The story’s a little wonky here, but the execution is sublime. It feeds into Nathan’s trust in the benevolence and virtue of brands and businesses, a major theme of Nathan For You generally and “Horseback Riding/Man Zone” specifically. The conclusion of his time at Park Place Stable lays that notion on thick, with purple voiceover prose (“And as the evening fog rolled in over the Malibu hills, I couldn’t help but feel like it might just be the white breath of God opening his mouth to say, ‘Nice work’”) and Nathan’s insistence that there’s something noble in attaching three weather balloons to a grown man on horseback. This is a public service, as is the waiting area for male customers at Elizabeth Albert and the educational mission of Summit Ice. At the stable, he’s pushing hard, and Joy only pushes back upon the suggestion that this will be what she’s remembered for. Not her accomplishments alongside her horses—the paddle-carrying guys being followed by a flying strawman. It’s this that she finally objects to, not Nathan’s habit of referring to her animals as “horsey”s. But since Nathan’s controlling the narrative, on Nathan For You, Joy’s legacy is tied, like Heath, to those balloons.


And though it doesn’t get Joy or Eric to budge, that sort of pressure yields a few comedic diamonds this week. The shiniest of these gems comes out of the encounter with the gun-shop clerk, who quibbles with the weather balloons before dropping some of his personal philosophy on Nathan. “I do not believe in this ‘hug the world’ scenario that you’re describing, where everybody has a right to do everything just because they want to,” he says, as a “ONE RIGHT THAT SECURES THEM ALL” bumper sticker hangs over his left shoulder. But when he continues to lecture the reality-show host on reality, something magical happens: He gets a text message, and his chosen text tone—the old “uh oh” notification noise from ICQ—punctures the whole pompous scene. It’s the best unvarnished punchline of the episode. I don’t subscribe to the idea that Nathan For You wants me to feel superior to anyone on the screen, nor do I think it sets out to humiliate anyone other than the Nathan character. But Sir Topham Hatt over there totally earns his comeuppance, indulging in the type of macho puffery Nathan later affects in the Man Zone.


But with my mind on what Nathan For You isn’t showing us this week, I have to wonder how many gun-shop visits the production had to make before it found this perfect moment. And how many Elizabeth Albert customers refused an invitation to the Man Zone? Nathan’s interactions over cheap beers and royalty-free football aren’t the sharpest of uncomfortable Nathan For You conversations, and the segment peters out after Susan objects to her clientele drinking beer in the backroom. (If only she knew what they were talking about while they were drinking beer…) Following last week’s ambitious premiere, it’s hard to shake the feeling that “Horseback Riding/Man Zone” attempts to downplay the mixed results at the stable and the boutique by bundling them with the audacious Summit Ice experiment.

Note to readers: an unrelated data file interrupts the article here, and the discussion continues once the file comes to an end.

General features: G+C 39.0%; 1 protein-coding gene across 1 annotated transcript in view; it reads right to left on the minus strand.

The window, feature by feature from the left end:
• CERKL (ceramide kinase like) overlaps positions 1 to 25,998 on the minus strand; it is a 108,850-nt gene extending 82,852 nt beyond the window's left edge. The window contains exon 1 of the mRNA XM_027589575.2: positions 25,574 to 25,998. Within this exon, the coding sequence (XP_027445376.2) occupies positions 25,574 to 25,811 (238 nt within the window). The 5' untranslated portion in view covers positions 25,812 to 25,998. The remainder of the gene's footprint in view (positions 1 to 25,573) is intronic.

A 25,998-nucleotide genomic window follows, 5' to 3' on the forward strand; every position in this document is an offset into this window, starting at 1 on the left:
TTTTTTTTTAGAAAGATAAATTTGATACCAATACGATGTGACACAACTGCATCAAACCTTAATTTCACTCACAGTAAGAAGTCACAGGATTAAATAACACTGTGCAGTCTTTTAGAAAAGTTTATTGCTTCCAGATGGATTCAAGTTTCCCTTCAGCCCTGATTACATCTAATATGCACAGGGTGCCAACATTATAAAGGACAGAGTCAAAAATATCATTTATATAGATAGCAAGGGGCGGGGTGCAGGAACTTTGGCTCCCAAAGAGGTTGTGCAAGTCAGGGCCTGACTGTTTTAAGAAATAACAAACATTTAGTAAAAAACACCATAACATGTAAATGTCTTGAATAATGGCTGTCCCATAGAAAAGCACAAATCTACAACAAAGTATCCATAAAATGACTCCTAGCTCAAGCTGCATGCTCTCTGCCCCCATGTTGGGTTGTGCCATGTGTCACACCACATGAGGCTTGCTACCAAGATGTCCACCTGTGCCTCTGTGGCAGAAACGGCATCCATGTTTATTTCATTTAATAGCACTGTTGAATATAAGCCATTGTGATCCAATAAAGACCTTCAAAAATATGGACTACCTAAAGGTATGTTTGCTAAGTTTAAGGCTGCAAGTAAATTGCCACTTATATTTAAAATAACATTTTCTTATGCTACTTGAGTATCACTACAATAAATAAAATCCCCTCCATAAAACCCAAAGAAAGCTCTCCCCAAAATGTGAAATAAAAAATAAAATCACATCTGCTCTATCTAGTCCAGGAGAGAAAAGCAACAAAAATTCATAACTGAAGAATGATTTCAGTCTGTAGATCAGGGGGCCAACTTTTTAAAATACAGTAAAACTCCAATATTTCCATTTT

If so, Fielder and team chose a properly outlandish star to hitch their wagon to. Summit Ice is the sort of Nathan For You concept that works within the confines of the episode, but then proceeds to bemuse and amuse in the real world—not quite as hefty as Dumb Starbucks or as potentially viral as “Pig rescues baby goat,” but certain to attract a few lookeeloos—and maybe some sales for the only outdoor apparel brand whose profits all go to the Vancouver Holocaust Education Centre. But none of that money will come through purchases made at Adventure 16, where management feels Summit Ice’s brand identity might be slightly off-putting.


But, as Nathan tells Joy Lazarus, “A legacy isn’t always something you get to choose.” (A sentiment Taiga Works and Doug Collins could certainly attest to.) Once Fielder releases something like Summit Ice into the world, he sacrifices his control over it. In front of his own cameras, he can set up an elaborate, statement-making Holocaust memorial/product display, but if anyone other than Eric encountered that display, Fielder would be in water hotter than any encountered by the late Collins. “Horseback Riding/Man Zone” sees the Nathan character and the real-world Fielder wrestling for control of their own show, but they get a handle on it when it really counts—and then immediately, hilariously lose that control to the level-headed manager of “Southern California’s Premier Outdoor Outfitter.”

Stray observations

  • As previously stated, these words weren’t written by John Teti—but they were written by Erik Adams, TV editor, Nathan For You fan, and standby reviewer for the weeks when John’s new editor-in-chief duties prevent him from checking in on Nathan.
  • The Man Zone continues a season-three pattern of hidden rooms, following the gator chamber in “Electronics Store.” We can call it a trend if there’s one in next week’s episode.
  • The wikiHow-style illustrations of Nathan’s schemes don’t get enough props. The gruesomeness of this “Horseback Riding/Man Zone” had me howling.
  • Nathan speaks the truth: “There’s nothing more fun than sitting on an animal that’s bigger than you and riding it around.”